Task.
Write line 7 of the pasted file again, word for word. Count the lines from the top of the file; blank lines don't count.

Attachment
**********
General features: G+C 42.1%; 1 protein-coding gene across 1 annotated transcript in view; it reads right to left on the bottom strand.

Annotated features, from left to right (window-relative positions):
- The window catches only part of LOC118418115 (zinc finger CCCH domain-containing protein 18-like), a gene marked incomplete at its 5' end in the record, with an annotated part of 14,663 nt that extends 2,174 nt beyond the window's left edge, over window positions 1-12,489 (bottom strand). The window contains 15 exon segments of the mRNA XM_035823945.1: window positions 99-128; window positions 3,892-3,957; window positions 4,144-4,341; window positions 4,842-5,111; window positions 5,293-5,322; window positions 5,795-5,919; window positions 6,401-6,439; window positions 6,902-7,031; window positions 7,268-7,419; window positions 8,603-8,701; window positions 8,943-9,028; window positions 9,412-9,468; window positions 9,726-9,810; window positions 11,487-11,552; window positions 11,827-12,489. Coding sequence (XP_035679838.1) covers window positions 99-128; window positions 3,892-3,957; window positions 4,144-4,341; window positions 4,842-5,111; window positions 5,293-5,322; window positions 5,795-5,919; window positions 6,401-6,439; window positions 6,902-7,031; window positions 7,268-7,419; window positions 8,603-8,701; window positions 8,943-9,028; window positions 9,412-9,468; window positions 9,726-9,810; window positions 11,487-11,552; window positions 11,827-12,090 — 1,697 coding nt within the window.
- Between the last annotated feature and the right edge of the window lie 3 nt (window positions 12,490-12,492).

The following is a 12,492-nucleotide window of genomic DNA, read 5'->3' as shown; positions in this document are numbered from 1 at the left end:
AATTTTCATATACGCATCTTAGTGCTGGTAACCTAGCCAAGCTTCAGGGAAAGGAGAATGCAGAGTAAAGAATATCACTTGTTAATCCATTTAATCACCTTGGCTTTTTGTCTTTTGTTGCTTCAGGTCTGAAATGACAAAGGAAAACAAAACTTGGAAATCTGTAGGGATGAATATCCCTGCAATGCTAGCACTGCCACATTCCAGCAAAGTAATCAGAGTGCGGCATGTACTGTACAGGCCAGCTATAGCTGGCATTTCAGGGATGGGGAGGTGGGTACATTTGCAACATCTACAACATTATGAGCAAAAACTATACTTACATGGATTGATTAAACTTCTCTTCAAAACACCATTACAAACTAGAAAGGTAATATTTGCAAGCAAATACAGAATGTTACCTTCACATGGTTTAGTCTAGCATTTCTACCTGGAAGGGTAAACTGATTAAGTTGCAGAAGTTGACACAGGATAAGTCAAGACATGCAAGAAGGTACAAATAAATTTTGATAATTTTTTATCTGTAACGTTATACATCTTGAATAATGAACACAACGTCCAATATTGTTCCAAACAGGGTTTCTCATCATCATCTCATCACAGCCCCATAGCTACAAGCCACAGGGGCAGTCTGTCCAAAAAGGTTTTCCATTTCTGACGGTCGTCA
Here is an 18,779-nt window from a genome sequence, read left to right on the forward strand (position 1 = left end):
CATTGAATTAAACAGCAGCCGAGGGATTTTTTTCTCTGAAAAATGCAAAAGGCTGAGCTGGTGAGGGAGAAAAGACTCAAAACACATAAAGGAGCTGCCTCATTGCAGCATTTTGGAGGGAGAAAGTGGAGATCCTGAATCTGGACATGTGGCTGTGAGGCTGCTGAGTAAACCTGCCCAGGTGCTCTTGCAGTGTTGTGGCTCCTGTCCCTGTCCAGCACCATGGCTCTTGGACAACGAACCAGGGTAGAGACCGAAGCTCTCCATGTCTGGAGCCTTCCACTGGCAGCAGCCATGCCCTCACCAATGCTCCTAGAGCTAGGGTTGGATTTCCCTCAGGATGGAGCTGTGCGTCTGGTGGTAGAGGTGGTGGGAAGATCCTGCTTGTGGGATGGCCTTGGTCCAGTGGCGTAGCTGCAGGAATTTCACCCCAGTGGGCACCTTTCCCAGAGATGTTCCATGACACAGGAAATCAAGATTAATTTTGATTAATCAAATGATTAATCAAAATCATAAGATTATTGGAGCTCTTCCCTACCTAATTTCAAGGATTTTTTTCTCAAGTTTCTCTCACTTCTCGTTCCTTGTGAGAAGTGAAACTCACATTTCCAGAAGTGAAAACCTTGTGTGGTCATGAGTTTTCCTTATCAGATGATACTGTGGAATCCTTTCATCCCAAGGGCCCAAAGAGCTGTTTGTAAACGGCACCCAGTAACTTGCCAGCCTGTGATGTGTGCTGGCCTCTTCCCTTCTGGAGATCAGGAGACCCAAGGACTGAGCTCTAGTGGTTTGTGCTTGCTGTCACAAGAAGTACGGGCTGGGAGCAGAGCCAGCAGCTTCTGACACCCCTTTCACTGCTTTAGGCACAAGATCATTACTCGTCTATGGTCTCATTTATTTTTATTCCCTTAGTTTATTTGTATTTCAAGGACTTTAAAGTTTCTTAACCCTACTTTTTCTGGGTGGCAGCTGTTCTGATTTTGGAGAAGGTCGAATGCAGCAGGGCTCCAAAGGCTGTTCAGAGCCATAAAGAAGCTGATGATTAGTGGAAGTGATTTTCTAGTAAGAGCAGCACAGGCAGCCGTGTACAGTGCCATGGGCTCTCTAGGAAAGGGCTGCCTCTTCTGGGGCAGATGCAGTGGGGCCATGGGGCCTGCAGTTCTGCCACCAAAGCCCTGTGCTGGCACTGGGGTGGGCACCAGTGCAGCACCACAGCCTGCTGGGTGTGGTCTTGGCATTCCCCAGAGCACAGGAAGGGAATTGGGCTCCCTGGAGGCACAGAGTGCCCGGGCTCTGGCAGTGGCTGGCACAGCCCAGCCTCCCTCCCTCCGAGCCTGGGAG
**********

Here is an 18,779-nt window from a genome sequence, read left to right on the forward strand (position 1 = left end):